1. what Christ did for us on Calvary’s cross,

2. what Christ can do for us today,

3. what Christ promises for eternity.

How to witness

Jesus testified of himself by means of the spoken word, and has commanded his church to do the same. He testified by public preaching and teaching and by small group and private conversation. At no point did he restrict his intentions by allowing only the professional to witness.

“Then he opened their minds to understand

the Scriptures, and said to them, “Thus it is

written, that the Christ should suffer and on

the third day rise from the dead, and that

repentance and forgiveness of sins should be

proclaimed in his name to all nations,

beginning from Jerusalem. You are witnesses

of these things.”[17]

The first obligation to witness was upon those who observed his death and resurrection. That observation of those events, however, did not especially qualify them as witnesses. To be a witness in the New Testament sense is not to have observed something, but to testify of it. It is something you say, not something you see. A person was a witness in court not because he had seen something, but because he had been chosen to testify of what he had seen (or heard). The emphasis was always on the saying, not the seeing. Also, the reason they got into trouble with the authorities was not that they had observed Christ and his resurrection and ascension, but that they talked about those facts and used them as proof that he is alive and is Lord of all. It was not what they saw, but what they said.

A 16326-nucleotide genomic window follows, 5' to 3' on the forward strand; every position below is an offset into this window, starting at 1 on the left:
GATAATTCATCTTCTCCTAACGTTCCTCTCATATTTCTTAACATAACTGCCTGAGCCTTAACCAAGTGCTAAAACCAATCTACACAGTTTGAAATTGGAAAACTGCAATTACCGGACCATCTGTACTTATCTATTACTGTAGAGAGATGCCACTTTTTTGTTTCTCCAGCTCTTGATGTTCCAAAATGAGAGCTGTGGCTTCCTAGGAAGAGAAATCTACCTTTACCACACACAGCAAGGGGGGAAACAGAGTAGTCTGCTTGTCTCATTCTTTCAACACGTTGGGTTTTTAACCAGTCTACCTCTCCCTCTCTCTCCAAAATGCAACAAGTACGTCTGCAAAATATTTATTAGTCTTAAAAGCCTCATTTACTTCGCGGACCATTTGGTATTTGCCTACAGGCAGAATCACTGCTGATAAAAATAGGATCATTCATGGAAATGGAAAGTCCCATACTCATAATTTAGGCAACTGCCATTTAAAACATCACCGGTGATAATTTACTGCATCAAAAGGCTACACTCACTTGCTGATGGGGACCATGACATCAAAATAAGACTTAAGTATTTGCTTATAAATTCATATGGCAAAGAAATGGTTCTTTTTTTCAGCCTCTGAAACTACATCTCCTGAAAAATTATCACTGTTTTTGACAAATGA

We who follow after those first witnesses are just as obligated to speak about who Christ is, what he has done, and what he is going to do. Jesus prayed for us when he prayed for “those who will believe in me through their word”[18] – that is, those who carry on the faith that the apostles propagated. He wants us to share that faith utilizing the same means: public speech and private conversations.

The testimonies were not limited to speeches and conversations. The gospel truth soon became incorporated in the Gospels and epistles. All media available at the time was utilized to get the good news out to those who needed it. The words of the gospel found their way into the songs and stories and art of the witnesses. As time progressed new media were developed. Each of these has also become a means of testifying to the truth that Jesus exists, what he has done, and what he is going to do.